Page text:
Young forest advocates are quick to point out that while a large, dominant tree may sequester more carbon than a younger tree, lots of thickly packed young trees can outperform a few widely spaced, larger ones. But the devil is in the details. There are two factors to consider: (1) how much carbon has already been stored at a point in time, (2) what is the rate of gain at that point. To see how the different variables interact with one another, I developed a stand growth model for white pine that utilized my experience with measuring white pines of all ages over a 30-year period. Six tree size classes were adopted and their growth was projected over ten 20-year periods. Stand density was based on how many pines of each size class and associated crown area projected to the ground would cover an acre. Large diameter trees have wider crowns. Annual radial and height growth were projected for each period for each size class. The distribution of size classes for each 20-year period called on observations and measurements made from many white pine sites.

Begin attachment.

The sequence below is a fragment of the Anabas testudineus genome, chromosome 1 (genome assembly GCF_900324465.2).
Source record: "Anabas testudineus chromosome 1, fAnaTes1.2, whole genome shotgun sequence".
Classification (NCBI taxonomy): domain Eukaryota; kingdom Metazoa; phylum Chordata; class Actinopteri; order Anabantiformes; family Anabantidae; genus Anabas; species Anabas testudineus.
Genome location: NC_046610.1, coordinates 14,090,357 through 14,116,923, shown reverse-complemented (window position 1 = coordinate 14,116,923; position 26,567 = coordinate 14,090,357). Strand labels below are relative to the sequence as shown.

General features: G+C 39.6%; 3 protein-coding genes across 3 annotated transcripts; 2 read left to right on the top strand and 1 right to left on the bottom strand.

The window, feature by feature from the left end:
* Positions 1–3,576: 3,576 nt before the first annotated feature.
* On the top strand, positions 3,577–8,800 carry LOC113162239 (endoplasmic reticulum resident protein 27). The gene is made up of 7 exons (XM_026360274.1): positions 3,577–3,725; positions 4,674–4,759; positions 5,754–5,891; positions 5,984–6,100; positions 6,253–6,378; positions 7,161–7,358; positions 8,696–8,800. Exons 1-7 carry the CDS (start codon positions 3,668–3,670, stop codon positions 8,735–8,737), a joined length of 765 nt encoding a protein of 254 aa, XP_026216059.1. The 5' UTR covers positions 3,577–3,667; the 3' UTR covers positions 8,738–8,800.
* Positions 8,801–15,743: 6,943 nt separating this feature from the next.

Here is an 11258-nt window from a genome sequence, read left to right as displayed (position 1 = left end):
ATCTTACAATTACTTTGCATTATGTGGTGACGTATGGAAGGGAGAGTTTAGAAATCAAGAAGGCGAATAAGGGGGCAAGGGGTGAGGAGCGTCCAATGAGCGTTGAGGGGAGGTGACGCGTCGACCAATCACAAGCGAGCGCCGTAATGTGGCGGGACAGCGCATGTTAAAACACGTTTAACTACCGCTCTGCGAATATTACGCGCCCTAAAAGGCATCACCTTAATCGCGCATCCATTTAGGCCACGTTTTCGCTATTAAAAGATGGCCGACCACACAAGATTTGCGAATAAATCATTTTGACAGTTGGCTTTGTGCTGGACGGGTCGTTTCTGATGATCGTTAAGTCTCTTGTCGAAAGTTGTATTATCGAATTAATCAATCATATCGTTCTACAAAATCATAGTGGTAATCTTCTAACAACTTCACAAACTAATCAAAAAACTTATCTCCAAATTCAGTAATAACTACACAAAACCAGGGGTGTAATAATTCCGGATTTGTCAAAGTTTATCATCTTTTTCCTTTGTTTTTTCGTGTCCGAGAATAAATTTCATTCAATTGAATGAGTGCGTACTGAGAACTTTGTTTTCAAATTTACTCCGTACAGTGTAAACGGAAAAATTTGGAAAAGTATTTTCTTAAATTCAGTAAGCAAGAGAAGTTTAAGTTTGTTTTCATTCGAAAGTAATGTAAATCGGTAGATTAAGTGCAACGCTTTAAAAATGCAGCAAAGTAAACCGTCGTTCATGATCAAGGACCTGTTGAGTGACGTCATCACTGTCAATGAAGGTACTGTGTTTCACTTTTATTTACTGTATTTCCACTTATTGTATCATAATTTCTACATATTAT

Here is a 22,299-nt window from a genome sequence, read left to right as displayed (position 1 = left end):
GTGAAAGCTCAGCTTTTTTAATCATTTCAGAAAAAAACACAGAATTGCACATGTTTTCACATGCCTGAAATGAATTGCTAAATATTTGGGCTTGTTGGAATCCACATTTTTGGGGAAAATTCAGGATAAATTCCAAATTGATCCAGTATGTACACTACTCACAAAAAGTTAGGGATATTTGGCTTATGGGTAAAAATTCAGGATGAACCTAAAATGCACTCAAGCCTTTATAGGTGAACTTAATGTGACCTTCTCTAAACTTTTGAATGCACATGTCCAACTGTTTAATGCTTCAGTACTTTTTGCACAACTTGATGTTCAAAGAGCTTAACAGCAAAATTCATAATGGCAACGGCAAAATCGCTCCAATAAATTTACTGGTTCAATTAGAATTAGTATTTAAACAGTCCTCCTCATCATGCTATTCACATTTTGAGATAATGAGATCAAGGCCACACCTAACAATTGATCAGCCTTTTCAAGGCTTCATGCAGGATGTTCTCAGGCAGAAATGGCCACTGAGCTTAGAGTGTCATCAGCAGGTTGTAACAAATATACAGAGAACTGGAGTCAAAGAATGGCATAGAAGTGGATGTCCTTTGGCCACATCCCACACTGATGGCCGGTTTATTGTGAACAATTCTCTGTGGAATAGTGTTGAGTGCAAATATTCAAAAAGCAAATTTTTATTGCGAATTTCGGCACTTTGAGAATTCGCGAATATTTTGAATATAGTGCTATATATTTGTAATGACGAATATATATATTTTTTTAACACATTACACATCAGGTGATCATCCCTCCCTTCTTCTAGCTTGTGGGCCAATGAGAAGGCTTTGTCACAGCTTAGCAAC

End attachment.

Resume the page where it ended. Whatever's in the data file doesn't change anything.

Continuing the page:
However, on my white pine model, stand growth at 80 to 120 years outpaces 0 to 40, and 120 to 140 outpaces 0 to 20. These growth intervals do not include younger trees that begin to grow back as the stand gains age and self-thins. Growth of other species filling for white pines that have died increases with time. So, young trees are present in a redeveloping stand. However, after a complete harvest, the soils will bleed CO2 for years. It will take 15 to 20 years before the carbon added from new growth will exceeds that still being lost from the logging operation. The continued loss of soil organic carbon was confirmed in the US Forest Service study conducted at their Hubbard Brook Research Station in New Hampshire previously mentioned. Furthermore, as time goes on, carbon on the forest floor and in the soils builds up. As a consequence, total carbon stocks in mature and older forests are at a maximum.